Checked and Unchecked (C# Reference)

C# statements can execute in either checked or unchecked context. In a checked context, arithmetic overflow raises an exception. In an unchecked context, arithmetic overflow is ignored and the result is truncated by discarding any high-order bits that don't fit in the destination type.

The following operations are affected by the overflow checking:

  • Expressions using the following predefined operators on integral types:

    ++, --, unary -, +, -, *, /

  • Explicit numeric conversions between integral types, or from float or double to an integral type.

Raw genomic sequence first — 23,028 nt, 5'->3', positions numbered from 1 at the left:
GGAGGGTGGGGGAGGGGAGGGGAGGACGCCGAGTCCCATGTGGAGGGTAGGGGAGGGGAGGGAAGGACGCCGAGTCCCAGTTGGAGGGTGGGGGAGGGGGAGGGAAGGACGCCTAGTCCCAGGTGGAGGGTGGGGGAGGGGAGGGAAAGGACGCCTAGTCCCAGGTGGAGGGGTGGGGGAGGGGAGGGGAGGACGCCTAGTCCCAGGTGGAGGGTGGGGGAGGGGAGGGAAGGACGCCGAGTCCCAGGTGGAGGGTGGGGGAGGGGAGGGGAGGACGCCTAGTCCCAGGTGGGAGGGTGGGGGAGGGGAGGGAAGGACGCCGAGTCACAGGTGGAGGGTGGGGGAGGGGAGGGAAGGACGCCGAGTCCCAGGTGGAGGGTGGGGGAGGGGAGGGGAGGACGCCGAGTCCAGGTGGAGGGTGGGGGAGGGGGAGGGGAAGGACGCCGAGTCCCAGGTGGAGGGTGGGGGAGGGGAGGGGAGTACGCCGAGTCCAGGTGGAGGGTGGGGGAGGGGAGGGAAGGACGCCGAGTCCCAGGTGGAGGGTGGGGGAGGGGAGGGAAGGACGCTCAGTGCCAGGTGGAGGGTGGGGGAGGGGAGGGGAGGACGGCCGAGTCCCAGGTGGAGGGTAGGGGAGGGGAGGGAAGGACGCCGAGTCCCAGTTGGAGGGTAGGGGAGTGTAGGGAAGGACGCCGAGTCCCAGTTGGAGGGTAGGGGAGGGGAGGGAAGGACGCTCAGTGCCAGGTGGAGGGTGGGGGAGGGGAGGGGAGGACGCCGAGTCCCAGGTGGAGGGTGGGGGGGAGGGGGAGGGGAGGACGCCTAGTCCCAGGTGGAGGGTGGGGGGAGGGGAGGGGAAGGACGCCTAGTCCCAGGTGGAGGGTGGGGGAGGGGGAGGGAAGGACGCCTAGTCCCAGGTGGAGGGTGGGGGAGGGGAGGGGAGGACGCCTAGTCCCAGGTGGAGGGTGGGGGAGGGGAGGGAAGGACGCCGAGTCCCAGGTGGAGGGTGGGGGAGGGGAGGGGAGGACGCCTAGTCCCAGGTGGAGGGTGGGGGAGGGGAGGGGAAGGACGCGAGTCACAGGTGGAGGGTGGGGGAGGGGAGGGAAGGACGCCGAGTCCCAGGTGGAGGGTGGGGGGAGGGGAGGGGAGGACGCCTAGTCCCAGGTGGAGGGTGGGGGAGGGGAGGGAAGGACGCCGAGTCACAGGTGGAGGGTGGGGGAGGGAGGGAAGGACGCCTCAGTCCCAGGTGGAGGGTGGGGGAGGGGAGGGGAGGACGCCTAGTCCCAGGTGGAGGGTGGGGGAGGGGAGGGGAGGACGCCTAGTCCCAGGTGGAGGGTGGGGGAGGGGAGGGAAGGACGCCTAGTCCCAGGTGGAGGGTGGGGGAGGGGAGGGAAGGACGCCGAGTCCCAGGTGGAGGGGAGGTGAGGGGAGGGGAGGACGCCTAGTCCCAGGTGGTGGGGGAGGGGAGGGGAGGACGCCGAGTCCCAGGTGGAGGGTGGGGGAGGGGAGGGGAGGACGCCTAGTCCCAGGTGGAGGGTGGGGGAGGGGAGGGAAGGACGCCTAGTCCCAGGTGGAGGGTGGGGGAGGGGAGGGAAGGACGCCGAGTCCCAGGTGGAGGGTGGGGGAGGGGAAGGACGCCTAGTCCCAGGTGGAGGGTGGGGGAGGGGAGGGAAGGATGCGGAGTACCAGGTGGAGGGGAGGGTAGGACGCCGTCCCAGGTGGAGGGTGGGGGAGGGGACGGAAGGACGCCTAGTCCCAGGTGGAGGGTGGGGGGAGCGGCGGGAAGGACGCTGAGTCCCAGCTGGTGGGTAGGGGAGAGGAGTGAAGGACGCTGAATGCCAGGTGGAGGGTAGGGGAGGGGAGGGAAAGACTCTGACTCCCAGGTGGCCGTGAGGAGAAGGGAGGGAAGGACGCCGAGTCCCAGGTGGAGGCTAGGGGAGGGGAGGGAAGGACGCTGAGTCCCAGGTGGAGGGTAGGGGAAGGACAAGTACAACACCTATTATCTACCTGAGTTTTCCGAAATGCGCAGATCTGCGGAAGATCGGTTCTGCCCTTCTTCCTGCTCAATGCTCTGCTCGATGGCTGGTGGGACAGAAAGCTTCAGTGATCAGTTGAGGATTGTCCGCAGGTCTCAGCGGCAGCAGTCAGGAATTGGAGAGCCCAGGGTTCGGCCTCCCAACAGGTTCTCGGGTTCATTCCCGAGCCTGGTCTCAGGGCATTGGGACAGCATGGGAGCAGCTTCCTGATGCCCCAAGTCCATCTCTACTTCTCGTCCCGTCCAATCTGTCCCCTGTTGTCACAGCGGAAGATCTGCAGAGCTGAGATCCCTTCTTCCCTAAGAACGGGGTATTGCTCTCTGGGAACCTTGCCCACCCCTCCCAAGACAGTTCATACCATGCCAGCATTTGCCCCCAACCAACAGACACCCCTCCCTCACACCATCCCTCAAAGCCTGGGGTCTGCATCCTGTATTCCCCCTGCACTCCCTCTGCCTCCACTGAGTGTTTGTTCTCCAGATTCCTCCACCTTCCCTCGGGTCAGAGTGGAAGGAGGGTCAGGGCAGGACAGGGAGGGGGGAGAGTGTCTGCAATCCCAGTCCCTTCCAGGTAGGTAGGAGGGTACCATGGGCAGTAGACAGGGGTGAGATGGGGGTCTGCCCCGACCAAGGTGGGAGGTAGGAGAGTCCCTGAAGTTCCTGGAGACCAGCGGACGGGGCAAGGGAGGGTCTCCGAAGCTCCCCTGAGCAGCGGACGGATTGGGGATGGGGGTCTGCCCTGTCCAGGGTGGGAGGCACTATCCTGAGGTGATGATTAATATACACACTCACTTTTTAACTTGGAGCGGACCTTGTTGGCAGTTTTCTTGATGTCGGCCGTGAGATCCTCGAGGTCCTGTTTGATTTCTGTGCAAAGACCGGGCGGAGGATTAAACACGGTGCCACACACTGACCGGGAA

If neither checked nor unchecked is specified, the default context for non-constant expressions (expressions that are evaluated at run time) is defined by the value of the -checked compiler option. By default the value of that option is unset and arithmetic operations are executed in an unchecked context.

For constant expressions (expressions that can be fully evaluated at compile time), the default context is always checked. Unless a constant expression is explicitly placed in an unchecked context, overflows that occur during the compile-time evaluation of the expression cause compile-time errors.

See also